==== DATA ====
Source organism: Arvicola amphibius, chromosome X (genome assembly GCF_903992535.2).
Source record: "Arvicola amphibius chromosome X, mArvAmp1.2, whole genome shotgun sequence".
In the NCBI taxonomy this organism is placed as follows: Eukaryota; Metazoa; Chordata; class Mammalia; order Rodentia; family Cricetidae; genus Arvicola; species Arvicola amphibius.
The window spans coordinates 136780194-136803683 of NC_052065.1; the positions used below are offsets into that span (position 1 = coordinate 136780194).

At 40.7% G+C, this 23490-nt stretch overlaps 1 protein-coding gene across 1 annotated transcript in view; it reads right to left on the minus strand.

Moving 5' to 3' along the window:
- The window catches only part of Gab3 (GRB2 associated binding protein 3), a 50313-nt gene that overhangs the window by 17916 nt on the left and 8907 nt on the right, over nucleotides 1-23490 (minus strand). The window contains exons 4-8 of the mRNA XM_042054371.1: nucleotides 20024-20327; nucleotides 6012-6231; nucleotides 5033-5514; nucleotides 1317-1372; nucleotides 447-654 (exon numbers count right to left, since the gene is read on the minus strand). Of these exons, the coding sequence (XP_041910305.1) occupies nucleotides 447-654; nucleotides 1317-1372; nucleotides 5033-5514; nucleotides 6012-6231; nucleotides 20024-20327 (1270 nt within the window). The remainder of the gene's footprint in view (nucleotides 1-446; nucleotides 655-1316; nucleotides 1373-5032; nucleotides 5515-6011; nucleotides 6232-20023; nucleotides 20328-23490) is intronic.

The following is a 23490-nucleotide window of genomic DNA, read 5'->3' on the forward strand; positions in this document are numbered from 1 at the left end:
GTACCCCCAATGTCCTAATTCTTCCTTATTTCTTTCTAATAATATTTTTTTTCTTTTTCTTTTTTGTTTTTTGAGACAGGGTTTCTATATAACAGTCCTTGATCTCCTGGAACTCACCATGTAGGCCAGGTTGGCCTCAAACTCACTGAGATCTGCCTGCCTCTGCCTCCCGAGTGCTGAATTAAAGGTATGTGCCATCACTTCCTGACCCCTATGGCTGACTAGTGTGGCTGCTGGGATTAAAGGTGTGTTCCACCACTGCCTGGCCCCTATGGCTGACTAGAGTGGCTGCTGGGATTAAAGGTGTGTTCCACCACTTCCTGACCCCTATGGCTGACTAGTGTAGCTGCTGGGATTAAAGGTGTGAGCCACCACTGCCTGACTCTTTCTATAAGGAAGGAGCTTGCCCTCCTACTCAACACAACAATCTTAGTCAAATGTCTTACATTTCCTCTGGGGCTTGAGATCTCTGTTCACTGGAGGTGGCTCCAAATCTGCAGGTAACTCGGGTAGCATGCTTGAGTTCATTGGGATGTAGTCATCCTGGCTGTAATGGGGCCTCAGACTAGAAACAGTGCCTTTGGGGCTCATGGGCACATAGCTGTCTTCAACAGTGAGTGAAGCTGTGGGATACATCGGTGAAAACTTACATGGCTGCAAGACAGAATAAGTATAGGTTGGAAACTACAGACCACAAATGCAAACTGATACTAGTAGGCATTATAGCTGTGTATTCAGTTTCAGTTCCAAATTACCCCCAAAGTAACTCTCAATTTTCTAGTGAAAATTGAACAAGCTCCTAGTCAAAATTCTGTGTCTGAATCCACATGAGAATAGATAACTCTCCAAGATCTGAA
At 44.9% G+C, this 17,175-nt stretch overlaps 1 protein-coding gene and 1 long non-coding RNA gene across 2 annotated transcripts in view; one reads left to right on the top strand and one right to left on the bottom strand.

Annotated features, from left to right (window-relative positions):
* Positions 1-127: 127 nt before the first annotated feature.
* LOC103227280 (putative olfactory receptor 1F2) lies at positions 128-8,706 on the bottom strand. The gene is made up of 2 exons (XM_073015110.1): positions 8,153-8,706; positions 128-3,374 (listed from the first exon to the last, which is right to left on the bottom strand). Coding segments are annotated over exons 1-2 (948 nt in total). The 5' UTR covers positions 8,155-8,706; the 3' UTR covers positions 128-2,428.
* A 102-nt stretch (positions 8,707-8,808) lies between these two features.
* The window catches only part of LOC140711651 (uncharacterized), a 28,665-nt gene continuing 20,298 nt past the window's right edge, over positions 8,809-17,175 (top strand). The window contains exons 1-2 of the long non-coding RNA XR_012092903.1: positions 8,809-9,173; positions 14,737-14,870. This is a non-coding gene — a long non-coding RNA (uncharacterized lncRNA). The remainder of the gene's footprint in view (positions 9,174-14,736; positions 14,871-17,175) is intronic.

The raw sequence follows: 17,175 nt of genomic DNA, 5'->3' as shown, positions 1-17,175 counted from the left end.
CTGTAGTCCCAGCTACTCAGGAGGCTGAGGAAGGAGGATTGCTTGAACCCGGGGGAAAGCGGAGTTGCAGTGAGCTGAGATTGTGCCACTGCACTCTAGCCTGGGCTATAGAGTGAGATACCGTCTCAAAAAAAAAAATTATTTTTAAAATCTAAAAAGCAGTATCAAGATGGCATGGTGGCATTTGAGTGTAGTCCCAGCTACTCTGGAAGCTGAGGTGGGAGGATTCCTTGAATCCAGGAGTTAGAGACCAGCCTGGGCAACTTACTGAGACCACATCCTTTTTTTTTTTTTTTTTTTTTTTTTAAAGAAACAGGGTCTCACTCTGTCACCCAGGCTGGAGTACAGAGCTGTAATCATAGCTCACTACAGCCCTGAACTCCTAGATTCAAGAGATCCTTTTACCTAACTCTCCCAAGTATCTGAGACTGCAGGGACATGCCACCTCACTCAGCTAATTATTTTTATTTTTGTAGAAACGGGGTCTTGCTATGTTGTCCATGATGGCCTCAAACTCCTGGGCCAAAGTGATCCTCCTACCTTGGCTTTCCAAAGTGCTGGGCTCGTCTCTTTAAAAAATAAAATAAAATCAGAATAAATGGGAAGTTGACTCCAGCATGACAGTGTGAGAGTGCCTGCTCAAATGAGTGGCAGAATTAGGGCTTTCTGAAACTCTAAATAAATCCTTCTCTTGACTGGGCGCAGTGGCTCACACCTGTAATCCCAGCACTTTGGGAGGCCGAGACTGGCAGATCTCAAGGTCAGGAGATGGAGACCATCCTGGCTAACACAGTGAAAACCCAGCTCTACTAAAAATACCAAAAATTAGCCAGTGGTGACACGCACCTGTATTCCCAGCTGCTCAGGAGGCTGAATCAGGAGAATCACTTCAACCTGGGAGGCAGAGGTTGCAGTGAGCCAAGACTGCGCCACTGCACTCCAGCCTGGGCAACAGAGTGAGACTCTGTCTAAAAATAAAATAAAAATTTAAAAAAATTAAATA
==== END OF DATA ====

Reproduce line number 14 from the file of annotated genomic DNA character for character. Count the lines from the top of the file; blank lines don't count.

* A 102-nt stretch (positions 8,707-8,808) lies between these two features.